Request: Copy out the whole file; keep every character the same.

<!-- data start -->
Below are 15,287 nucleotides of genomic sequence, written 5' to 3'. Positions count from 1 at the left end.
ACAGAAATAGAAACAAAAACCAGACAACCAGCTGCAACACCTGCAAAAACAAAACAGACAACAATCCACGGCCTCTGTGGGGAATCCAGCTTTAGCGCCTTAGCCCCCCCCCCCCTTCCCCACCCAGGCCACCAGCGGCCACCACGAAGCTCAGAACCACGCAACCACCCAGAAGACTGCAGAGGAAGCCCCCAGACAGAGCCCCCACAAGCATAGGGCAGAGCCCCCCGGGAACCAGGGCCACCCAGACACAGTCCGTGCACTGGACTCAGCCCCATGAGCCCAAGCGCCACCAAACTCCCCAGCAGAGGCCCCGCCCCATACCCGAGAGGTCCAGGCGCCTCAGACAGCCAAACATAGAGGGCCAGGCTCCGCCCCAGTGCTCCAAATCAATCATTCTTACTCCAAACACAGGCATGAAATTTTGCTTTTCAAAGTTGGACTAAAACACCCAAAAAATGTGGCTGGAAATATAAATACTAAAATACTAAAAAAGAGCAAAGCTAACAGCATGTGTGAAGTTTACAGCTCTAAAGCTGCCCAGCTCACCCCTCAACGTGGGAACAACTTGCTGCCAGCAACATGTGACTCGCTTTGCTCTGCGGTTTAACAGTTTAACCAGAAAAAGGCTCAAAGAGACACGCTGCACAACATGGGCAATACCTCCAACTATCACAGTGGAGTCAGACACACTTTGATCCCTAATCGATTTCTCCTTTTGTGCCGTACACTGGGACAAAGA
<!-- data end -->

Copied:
Below are 15,287 nucleotides of genomic sequence, written 5' to 3'. Positions count from 1 at the left end.
ACAGAAATAGAAACAAAAACCAGACAACCAGCTGCAACACCTGCAAAAACAAAACAGACAACAATCCACGGCCTCTGTGGGGAATCCAGCTTTAGCGCCTTAGCCCCCCCCCCCCTTCCCCACCCAGGCCACCAGCGGCCACCACGAAGCTCAGAACCACGCAACCACCCAGAAGACTGCAGAGGAAGCCCCCAGACAGAGCCCCCACAAGCATAGGGCAGAGCCCCCCGGGAACCAGGGCCACCCAGACACAGTCCGTGCACTGGACTCAGCCCCATGAGCCCAAGCGCCACCAAACTCCCCAGCAGAGGCCCCGCCCCATACCCGAGAGGTCCAGGCGCCTCAGACAGCCAAACATAGAGGGCCAGGCTCCGCCCCAGTGCTCCAAATCAATCATTCTTACTCCAAACACAGGCATGAAATTTTGCTTTTCAAAGTTGGACTAAAACACCCAAAAAATGTGGCTGGAAATATAAATACTAAAATACTAAAAAAGAGCAAAGCTAACAGCATGTGTGAAGTTTACAGCTCTAAAGCTGCCCAGCTCACCCCTCAACGTGGGAACAACTTGCTGCCAGCAACATGTGACTCGCTTTGCTCTGCGGTTTAACAGTTTAACCAGAAAAAGGCTCAAAGAGACACGCTGCACAACATGGGCAATACCTCCAACTATCACAGTGGAGTCAGACACACTTTGATCCCTAATCGATTTCTCCTTTTGTGCCGTACACTGGGACAAAGA